I don’t hate Thanksgiving.  I just don’t celebrate it.

During my grad school years I worked three jobs and ninety hours a week.  I bartended to pay for school and taught and tutored to gain experience–never enjoying more than eighteen hours respite.  Destined for burnout, I strung a few days’ vacation together and hit the road for the Thanksgiving holiday.  By myself.

My mother was aghast: “Spending it by yourself?  Come home.  Spend it with your family.”  The problem is, family are people, and I’d had my fill of them–from my annoying bar customers to know-it-all college kids.  I needed a few days.  Alone.  Or at least around strangers who didn’t want another beer or a higher grade.

An ex-boyfriend had told me about this place in northwestern New Mexico.  He likened it to Mesa Verde on steroids or something, about ten hours from Denver.  This remote canyon held the remains of Anasazi/Puebloan city with a perfectly straight centuries-old road system that made the Appian Way look like a backroad.  His voice message from there was simple but poignant: “I’m in Chaco.  This place is beautiful.”  Then he hung up.

Six months later, I wended my way through colorful canyons and small towns (pop. 75) on my quest for solitude among Anasazi ruins.  I stopped at a Subway for Thanksgiving lunch–a cold cut combo.  I can still see the mayonnaise glopping onto my lap as I spoke to my mother, whose depressed tone was in stark contrast to my cheery embrace of freedom from the grind.  Nearer to Chaco, the landscape becomes a high desert plain and vegetation becomes more scarce.

Deserts are places of extreme:  Still air acquiesces to blustering winds with no foliage or landscape to lessen its intensity; parched ground erodes under flash floods; and day scorchers blithely turn into freezing nights.  Chaco greeted me with wind, drought, and cold.  I don’t know what shook more that night–my tent or my teeth.

The next day, an overcast ominous one, I explored.  I had brought my mountain bike but Chaco lends itself more to hiking and frolicking among the ruins.  The ancient city was eerily quiet but inviting.  I scampered around the great buildings of Penasco Blanco, Pueblo Bonito, and Una Vida, marveling at the expanse and architecture.  I gaped at the petroglyphs etched into the canyon’s walls and was puzzled by the Weatherill cemetary.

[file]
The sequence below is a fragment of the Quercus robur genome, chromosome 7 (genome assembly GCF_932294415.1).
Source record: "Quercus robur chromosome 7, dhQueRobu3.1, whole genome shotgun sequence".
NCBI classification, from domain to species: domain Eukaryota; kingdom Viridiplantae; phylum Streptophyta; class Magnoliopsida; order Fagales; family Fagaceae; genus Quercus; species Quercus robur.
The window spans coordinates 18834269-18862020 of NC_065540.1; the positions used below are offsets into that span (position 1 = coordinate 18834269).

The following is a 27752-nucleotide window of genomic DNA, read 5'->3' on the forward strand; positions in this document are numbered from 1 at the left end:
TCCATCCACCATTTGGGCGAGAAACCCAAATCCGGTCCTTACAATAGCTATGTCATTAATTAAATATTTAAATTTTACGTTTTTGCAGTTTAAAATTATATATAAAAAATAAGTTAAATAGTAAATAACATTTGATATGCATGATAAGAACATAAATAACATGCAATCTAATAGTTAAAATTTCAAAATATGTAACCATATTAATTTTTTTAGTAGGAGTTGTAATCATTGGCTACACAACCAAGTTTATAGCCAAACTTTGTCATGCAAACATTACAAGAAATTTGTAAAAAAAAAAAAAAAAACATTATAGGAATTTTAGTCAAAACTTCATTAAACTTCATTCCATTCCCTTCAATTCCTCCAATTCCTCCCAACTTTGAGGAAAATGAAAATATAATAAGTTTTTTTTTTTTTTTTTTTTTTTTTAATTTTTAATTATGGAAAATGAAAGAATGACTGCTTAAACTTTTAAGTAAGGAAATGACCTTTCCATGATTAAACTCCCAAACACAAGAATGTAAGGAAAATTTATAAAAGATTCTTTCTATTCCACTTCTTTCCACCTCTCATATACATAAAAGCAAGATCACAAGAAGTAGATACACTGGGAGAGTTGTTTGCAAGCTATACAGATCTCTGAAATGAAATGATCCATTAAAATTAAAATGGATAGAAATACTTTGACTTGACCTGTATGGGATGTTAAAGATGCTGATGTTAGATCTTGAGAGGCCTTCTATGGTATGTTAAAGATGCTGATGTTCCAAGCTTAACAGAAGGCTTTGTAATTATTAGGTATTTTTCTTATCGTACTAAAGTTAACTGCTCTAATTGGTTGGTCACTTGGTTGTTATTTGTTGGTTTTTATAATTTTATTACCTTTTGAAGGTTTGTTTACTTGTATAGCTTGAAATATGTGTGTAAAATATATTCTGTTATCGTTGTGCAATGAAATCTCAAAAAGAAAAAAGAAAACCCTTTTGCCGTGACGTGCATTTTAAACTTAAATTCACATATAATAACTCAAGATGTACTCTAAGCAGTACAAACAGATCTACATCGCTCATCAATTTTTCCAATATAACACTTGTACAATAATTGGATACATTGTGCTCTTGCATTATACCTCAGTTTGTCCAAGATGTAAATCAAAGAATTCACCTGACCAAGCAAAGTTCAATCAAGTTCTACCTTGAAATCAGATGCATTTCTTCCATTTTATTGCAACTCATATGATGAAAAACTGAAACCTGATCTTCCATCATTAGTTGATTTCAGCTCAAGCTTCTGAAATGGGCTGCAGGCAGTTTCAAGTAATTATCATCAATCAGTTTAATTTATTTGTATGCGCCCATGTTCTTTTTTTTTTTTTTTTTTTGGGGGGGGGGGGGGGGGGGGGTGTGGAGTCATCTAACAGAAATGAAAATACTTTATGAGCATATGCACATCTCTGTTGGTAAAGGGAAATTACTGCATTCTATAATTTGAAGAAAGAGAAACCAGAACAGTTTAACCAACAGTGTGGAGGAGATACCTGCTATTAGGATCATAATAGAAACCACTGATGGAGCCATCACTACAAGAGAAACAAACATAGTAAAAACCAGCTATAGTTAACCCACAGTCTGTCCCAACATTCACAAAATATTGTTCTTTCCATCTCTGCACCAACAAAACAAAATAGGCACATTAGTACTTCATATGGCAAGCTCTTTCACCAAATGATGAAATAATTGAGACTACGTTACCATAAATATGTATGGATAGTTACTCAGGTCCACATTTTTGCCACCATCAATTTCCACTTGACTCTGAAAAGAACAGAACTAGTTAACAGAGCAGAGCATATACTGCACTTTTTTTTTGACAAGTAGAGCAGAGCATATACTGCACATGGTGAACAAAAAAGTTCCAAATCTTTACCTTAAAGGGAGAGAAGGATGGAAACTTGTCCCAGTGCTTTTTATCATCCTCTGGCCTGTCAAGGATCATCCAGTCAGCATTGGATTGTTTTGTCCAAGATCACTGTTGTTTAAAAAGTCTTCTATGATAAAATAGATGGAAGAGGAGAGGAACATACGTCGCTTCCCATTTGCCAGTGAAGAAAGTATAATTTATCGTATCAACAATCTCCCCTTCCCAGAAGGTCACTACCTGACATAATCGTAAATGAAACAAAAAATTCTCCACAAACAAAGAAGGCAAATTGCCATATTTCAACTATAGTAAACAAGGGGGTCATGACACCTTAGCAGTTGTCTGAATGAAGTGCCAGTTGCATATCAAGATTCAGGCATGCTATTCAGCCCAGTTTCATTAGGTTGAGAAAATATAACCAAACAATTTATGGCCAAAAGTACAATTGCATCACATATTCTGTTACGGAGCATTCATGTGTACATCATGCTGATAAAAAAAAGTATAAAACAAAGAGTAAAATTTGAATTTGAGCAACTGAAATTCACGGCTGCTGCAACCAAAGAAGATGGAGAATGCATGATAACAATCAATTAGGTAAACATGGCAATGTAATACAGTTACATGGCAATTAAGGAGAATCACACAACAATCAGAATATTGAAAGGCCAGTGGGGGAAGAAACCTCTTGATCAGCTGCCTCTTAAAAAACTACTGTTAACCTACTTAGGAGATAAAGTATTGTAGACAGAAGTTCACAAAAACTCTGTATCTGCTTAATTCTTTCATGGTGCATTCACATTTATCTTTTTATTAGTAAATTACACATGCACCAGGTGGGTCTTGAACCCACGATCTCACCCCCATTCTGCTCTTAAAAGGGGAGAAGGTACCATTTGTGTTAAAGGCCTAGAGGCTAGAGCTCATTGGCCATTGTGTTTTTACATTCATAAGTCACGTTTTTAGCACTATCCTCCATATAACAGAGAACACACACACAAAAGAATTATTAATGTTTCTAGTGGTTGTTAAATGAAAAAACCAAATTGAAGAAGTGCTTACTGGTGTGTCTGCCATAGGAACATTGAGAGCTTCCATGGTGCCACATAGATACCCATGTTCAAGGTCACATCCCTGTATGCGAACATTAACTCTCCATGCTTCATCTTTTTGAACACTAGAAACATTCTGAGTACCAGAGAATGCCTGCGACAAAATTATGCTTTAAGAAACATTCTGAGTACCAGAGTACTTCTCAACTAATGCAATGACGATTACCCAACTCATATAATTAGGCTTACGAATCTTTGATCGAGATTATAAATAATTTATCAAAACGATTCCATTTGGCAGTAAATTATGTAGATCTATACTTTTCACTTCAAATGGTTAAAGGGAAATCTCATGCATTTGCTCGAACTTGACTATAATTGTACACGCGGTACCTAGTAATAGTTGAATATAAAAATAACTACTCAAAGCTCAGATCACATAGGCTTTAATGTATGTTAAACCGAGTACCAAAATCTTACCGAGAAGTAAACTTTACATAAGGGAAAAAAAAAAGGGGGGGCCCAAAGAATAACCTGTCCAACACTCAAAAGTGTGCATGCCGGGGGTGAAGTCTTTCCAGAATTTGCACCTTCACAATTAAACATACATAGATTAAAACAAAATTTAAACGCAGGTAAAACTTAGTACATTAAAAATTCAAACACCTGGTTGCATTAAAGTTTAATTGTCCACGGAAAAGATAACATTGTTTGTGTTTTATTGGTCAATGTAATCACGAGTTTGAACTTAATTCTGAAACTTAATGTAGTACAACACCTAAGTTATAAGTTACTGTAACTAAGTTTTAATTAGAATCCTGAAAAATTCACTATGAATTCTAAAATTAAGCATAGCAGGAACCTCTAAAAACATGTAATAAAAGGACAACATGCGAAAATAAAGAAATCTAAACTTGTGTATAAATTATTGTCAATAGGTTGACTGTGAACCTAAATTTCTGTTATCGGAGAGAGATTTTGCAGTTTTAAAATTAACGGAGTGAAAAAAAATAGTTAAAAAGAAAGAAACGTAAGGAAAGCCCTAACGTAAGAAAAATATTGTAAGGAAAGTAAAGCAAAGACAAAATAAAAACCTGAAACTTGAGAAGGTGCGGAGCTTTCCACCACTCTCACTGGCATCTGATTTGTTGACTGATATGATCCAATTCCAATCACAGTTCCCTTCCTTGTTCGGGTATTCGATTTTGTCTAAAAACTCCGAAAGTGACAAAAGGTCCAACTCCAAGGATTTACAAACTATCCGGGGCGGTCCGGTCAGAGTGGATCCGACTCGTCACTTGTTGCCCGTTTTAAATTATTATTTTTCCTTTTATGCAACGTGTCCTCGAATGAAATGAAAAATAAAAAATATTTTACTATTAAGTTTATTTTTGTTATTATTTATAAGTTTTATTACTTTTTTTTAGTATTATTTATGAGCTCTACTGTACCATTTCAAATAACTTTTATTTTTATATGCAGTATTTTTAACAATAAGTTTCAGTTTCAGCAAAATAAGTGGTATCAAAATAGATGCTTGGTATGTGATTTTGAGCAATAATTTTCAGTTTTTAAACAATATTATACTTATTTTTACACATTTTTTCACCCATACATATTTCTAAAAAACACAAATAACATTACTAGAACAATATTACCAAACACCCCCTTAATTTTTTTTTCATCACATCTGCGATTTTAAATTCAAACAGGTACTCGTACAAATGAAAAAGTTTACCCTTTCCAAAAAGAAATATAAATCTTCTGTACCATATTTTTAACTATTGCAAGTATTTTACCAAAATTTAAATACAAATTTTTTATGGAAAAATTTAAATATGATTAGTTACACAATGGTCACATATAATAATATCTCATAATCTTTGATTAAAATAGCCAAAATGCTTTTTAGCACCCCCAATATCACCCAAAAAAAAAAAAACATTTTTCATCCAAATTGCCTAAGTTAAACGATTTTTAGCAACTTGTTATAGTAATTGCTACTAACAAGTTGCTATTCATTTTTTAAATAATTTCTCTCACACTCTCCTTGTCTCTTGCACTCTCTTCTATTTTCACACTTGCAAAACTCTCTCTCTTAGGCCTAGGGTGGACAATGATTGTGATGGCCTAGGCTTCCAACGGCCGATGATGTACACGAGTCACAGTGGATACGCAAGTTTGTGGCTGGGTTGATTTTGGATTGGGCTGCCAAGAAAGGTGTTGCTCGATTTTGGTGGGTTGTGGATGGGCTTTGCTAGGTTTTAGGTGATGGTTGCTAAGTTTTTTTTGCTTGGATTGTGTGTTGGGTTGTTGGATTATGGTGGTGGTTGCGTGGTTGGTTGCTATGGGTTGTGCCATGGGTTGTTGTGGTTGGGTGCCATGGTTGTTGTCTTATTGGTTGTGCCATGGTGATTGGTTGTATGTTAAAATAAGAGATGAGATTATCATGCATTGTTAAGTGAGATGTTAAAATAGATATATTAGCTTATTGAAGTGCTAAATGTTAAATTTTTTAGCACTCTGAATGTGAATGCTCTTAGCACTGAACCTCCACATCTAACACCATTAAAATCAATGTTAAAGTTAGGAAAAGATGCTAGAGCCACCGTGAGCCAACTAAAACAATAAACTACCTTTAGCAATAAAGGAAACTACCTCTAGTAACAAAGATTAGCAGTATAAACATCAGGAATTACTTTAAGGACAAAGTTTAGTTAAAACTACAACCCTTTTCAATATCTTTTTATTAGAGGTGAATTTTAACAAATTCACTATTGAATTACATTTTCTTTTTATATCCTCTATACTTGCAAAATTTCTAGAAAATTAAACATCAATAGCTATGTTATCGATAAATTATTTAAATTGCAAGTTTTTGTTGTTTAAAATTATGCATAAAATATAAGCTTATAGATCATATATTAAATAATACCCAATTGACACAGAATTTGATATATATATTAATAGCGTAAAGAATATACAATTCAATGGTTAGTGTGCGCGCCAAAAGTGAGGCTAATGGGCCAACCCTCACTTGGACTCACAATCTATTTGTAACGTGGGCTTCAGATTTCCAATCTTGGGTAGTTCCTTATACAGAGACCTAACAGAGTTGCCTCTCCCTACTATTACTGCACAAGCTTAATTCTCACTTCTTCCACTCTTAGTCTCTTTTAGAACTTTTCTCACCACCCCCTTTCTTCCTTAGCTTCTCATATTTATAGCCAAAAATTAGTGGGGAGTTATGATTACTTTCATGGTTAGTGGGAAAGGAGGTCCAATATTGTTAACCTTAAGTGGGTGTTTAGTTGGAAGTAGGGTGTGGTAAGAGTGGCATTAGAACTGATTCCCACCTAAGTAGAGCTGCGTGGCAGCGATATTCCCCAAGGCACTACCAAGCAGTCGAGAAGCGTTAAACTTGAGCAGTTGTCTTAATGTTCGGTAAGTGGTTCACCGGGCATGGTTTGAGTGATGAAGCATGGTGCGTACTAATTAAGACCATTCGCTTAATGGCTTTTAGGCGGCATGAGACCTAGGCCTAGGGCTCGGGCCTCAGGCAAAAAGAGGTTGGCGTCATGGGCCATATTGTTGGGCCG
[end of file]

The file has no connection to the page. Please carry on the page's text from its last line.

I inhaled deeply and looked far along the road system and up the canyon.  Remote. Alone.  The only people I spoke to on this trip were cashiers.

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Thanksgiving in New England means pathetic Pilgrim-Indian re-enactments.  New Englanders are proud of their history–that they were the first settlers outside of Jamestown and Roanoke (well, except for Santa Fe, but no one talks about that), and that they traded with the Indians.  When the Pilgrims landed they came in contact with the Wampanoag tribe, headed up by Massassoit and later Metacom.  All that remains of this tribe are names of streets, malls, and colleges.

I don’t doubt that the pilgrims sat down to dinner with the Wampanoags towards the end of some November.  I also have no doubt that both sides were grateful to have food.  But that random Thursday back in the seventeenth century has morphed into a ritual of two deadly sins: gluttony and sloth.  Some people even have Thanksgiving Day pants with elastic waistbands so they can eat like they’re at a Roman orgy.  Then, they sit down to eat some pie and watch the Lions lose.  The last few times I deigned to celebrate this holiday, my dinner guests scoffed at my suggestion that we share with everyone else what, exactly, it was we were grateful for.

So I ditched it.  I just said no to Thanksgiving.  Experiencing an ancient culture that has not been glassed over or roped off was too much for me.  I sobbed with emotion as I drove away from the Pueblo ruin, weeping for a lost civilization.

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